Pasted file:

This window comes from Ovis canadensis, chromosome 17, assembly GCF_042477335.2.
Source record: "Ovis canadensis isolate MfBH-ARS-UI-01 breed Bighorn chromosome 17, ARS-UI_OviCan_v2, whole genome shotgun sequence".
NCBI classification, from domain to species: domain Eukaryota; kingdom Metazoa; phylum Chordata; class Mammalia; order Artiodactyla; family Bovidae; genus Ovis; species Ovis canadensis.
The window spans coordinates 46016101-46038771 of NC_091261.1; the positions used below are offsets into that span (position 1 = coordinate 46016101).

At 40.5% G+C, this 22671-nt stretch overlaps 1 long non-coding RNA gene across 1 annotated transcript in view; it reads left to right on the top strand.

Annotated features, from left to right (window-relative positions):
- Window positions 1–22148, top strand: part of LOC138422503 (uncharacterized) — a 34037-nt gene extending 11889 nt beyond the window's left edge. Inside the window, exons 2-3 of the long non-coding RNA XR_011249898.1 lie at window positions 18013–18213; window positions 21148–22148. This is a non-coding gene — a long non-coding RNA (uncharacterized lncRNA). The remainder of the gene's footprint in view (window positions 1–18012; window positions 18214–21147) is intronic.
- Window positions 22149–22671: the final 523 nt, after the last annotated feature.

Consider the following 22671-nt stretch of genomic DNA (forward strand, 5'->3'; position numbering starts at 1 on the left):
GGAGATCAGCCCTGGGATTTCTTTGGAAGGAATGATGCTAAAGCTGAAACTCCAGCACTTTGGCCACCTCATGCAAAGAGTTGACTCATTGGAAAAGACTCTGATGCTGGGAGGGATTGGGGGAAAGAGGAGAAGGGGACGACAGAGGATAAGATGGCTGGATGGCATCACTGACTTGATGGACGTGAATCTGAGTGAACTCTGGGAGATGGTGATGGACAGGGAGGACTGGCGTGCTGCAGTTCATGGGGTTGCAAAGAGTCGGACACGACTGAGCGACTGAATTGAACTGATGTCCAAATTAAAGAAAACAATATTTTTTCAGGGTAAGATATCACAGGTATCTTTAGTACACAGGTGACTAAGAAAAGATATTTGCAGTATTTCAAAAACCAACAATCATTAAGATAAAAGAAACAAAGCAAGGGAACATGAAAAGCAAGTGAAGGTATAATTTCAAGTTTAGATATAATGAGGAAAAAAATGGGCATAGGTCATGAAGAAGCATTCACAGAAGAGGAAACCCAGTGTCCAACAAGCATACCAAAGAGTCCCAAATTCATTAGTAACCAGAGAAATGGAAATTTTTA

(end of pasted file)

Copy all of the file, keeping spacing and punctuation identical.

This window comes from Ovis canadensis, chromosome 17, assembly GCF_042477335.2.
Source record: "Ovis canadensis isolate MfBH-ARS-UI-01 breed Bighorn chromosome 17, ARS-UI_OviCan_v2, whole genome shotgun sequence".
NCBI classification, from domain to species: domain Eukaryota; kingdom Metazoa; phylum Chordata; class Mammalia; order Artiodactyla; family Bovidae; genus Ovis; species Ovis canadensis.
The window spans coordinates 46016101-46038771 of NC_091261.1; the positions used below are offsets into that span (position 1 = coordinate 46016101).

At 40.5% G+C, this 22671-nt stretch overlaps 1 long non-coding RNA gene across 1 annotated transcript in view; it reads left to right on the top strand.

Annotated features, from left to right (window-relative positions):
- Window positions 1–22148, top strand: part of LOC138422503 (uncharacterized) — a 34037-nt gene extending 11889 nt beyond the window's left edge. Inside the window, exons 2-3 of the long non-coding RNA XR_011249898.1 lie at window positions 18013–18213; window positions 21148–22148. This is a non-coding gene — a long non-coding RNA (uncharacterized lncRNA). The remainder of the gene's footprint in view (window positions 1–18012; window positions 18214–21147) is intronic.
- Window positions 22149–22671: the final 523 nt, after the last annotated feature.

Consider the following 22671-nt stretch of genomic DNA (forward strand, 5'->3'; position numbering starts at 1 on the left):
GGAGATCAGCCCTGGGATTTCTTTGGAAGGAATGATGCTAAAGCTGAAACTCCAGCACTTTGGCCACCTCATGCAAAGAGTTGACTCATTGGAAAAGACTCTGATGCTGGGAGGGATTGGGGGAAAGAGGAGAAGGGGACGACAGAGGATAAGATGGCTGGATGGCATCACTGACTTGATGGACGTGAATCTGAGTGAACTCTGGGAGATGGTGATGGACAGGGAGGACTGGCGTGCTGCAGTTCATGGGGTTGCAAAGAGTCGGACACGACTGAGCGACTGAATTGAACTGATGTCCAAATTAAAGAAAACAATATTTTTTCAGGGTAAGATATCACAGGTATCTTTAGTACACAGGTGACTAAGAAAAGATATTTGCAGTATTTCAAAAACCAACAATCATTAAGATAAAAGAAACAAAGCAAGGGAACATGAAAAGCAAGTGAAGGTATAATTTCAAGTTTAGATATAATGAGGAAAAAAATGGGCATAGGTCATGAAGAAGCATTCACAGAAGAGGAAACCCAGTGTCCAACAAGCATACCAAAGAGTCCCAAATTCATTAGTAACCAGAGAAATGGAAATTTTTA